In June 2018, Babylon 5 became available on Amazon Prime. On Amazon Prime, the series starts with The Gathering, which is a 2 hour pilot that lays out the narrative framework with different actors from the main series. Then, it’s 5 seasons of 22 episodes of ~45 minutes a piece. So, if you want to watch it, you’re looking at investing about ~85 hours of your life. Is it worth it?

Babylon 5 was planned from the start to be a 5 season series. It has a multi-season narrative arc that uses an ensemble cast with characters and situations that evolve in a way that is interesting and engaging. From episode to episode, different characters are central to the story, which gives each character a depth that is unusual for any television series, even today.

It’s an epic science fiction story. It involves a couple of thousand years of history but is focused on just 5 crucial years within that span, with each season lasting a year. It’s a complete world, with multiple alien civilizations and individuals that are central to the narrative, where Earth is one culture among many. While evolving technology plays an important role in plot dynamics, it’s really the relationships and interplay between different people and cultures that drive the action. Every character and society has strengths and is flawed in some important way, which really breathes life into the series.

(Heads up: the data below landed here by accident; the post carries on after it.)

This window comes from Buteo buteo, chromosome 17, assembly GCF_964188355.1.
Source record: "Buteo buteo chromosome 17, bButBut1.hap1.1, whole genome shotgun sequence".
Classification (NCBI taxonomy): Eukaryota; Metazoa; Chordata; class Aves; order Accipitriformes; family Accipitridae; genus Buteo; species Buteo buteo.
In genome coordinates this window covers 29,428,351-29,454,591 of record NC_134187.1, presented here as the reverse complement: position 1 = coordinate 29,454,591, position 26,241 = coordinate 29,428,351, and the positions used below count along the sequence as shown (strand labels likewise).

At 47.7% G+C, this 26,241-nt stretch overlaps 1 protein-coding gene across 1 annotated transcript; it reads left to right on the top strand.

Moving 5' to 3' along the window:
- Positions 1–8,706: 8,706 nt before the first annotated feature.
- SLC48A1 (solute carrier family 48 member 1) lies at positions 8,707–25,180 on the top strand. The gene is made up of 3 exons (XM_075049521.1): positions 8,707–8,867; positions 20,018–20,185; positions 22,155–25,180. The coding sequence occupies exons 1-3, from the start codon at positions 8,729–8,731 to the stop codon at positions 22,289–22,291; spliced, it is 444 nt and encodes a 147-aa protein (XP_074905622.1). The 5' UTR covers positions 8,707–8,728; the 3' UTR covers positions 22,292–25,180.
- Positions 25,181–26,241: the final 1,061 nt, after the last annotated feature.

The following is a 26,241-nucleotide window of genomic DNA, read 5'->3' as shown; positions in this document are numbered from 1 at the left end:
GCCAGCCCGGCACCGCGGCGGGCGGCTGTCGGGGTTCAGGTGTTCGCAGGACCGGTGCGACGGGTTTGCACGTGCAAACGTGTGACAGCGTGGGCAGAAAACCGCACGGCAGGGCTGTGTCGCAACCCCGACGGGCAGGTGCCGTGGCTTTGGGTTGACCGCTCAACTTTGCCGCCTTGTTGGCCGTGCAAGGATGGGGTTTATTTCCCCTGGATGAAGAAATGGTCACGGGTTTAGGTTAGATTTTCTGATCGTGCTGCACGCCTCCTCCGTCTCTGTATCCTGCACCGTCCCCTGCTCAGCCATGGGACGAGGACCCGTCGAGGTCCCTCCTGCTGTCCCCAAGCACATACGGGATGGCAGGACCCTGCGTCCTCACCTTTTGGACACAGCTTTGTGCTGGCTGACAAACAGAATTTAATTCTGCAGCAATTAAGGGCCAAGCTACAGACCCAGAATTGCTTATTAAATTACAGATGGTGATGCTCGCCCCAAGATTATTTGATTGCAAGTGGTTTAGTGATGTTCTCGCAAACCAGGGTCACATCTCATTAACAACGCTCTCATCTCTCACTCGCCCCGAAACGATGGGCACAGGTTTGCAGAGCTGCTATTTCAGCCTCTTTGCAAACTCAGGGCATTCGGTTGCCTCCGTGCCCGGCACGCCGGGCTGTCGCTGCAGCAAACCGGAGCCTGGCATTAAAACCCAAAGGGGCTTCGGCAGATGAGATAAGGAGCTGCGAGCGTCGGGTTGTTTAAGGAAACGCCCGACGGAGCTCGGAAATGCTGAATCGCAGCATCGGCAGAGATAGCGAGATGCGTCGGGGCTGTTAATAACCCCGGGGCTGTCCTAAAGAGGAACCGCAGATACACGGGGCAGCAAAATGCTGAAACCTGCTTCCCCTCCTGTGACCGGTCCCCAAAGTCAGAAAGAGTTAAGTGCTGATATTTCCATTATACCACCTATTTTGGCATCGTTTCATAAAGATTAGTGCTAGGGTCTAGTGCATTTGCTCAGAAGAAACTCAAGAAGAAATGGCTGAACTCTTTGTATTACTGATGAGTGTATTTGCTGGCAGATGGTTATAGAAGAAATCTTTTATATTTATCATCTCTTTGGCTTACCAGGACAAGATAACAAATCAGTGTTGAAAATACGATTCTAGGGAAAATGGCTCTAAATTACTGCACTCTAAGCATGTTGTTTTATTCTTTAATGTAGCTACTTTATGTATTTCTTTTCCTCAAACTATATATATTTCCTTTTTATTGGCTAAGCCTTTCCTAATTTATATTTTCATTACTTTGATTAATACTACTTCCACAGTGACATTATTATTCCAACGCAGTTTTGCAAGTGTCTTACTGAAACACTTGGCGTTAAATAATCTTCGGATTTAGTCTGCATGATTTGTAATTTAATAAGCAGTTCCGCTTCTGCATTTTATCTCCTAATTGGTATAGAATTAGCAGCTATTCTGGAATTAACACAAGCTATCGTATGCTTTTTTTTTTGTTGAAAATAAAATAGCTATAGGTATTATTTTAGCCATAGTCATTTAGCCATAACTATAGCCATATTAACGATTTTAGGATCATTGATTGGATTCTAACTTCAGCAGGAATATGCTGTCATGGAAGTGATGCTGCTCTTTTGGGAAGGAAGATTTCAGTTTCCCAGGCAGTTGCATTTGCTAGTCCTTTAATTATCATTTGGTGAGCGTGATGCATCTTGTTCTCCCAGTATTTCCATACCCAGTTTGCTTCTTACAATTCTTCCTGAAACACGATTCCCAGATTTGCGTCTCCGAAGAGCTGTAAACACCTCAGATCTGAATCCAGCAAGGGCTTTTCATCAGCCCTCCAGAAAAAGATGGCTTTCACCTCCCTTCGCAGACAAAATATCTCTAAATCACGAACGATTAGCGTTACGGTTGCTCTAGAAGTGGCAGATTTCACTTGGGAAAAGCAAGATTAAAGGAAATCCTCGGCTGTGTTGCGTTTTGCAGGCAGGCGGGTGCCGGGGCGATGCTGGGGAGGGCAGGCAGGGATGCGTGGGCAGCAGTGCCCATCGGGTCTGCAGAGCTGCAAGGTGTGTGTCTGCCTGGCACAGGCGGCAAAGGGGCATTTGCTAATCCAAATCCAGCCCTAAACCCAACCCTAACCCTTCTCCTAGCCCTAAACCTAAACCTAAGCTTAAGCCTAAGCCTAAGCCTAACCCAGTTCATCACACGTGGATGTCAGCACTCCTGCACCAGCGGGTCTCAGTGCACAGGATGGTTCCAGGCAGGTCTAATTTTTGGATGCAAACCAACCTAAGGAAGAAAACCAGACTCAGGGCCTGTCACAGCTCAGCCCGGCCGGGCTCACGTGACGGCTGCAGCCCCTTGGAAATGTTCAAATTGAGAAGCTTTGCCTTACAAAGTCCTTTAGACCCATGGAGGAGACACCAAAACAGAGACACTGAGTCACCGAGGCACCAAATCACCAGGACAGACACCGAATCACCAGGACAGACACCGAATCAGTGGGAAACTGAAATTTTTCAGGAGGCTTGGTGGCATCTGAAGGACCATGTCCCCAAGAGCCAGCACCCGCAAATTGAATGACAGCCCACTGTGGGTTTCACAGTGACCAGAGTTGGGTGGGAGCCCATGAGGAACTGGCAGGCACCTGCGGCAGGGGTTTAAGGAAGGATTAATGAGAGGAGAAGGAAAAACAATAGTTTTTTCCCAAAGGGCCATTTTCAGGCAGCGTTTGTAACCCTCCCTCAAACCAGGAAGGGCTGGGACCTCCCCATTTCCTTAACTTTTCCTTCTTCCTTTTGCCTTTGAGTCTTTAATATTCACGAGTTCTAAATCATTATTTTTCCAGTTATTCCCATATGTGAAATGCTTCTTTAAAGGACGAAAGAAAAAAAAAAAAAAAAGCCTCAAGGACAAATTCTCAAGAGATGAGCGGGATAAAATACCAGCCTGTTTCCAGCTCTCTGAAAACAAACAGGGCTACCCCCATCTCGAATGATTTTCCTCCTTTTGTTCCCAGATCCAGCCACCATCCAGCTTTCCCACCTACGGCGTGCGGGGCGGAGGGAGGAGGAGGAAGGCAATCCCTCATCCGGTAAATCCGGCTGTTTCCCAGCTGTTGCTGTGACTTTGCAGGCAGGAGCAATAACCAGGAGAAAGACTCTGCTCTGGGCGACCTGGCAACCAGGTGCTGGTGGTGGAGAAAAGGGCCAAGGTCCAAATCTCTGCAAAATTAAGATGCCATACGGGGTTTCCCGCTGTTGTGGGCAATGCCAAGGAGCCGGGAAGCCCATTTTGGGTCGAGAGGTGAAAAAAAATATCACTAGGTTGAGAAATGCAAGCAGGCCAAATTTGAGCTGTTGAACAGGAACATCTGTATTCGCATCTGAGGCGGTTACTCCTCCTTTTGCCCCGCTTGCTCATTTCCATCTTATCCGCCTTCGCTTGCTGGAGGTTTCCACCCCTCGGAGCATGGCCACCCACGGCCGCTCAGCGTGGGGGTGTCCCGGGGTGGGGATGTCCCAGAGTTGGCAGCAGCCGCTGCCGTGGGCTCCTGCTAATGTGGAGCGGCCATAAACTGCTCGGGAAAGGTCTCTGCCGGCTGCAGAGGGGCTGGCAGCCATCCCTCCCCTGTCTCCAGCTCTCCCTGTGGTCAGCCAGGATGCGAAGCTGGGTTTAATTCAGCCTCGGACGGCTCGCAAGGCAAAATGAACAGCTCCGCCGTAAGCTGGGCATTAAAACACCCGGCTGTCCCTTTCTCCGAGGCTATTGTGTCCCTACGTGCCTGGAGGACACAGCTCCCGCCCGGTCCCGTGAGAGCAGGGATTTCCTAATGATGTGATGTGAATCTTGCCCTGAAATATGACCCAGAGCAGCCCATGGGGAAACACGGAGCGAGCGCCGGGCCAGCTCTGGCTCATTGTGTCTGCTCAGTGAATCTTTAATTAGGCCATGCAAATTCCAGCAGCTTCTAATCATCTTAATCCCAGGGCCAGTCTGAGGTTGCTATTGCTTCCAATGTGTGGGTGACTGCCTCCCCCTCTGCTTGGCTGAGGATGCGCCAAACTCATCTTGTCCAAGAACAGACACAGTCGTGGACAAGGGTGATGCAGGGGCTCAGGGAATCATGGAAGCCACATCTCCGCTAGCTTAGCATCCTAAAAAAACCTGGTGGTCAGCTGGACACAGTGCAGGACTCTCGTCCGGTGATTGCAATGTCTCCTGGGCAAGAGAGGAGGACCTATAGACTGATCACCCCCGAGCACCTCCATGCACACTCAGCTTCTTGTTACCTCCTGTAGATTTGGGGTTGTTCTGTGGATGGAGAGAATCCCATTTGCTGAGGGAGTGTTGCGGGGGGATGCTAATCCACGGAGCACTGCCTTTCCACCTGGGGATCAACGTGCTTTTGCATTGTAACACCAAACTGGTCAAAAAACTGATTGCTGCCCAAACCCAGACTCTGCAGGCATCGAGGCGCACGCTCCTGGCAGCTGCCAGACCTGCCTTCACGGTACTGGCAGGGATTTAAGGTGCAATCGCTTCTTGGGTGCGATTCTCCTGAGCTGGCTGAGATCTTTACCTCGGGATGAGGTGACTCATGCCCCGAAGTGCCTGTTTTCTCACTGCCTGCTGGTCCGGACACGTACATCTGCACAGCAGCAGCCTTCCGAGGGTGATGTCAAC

Clearly, Babylon 5 has had a major impact on rethinking what kind of story a television series could convey, and it was a precursor to the best television series of today. But, it does have some weaknesses.

The CGI from the mid-1990s has not aged well, but I don’t think it detracts significantly from the story. You could make the argument that while Season 5 ties up a lot of loose ends, it is the weakest season and could be skipped. Some of the acting is stilted. There are elements of the story that are reminiscent of a soap opera. There are also some story lines that end abruptly because of personnel changes or they are just left dangling. On the whole, Babylon 5 feels like an organic piece of story-telling, but it is a little messy. In many ways, it’s reflection of real life. It also explores universal questions about love, time, addiction, diversity, cooperation, brokenness, etc. There is much to consider beyond the story itself.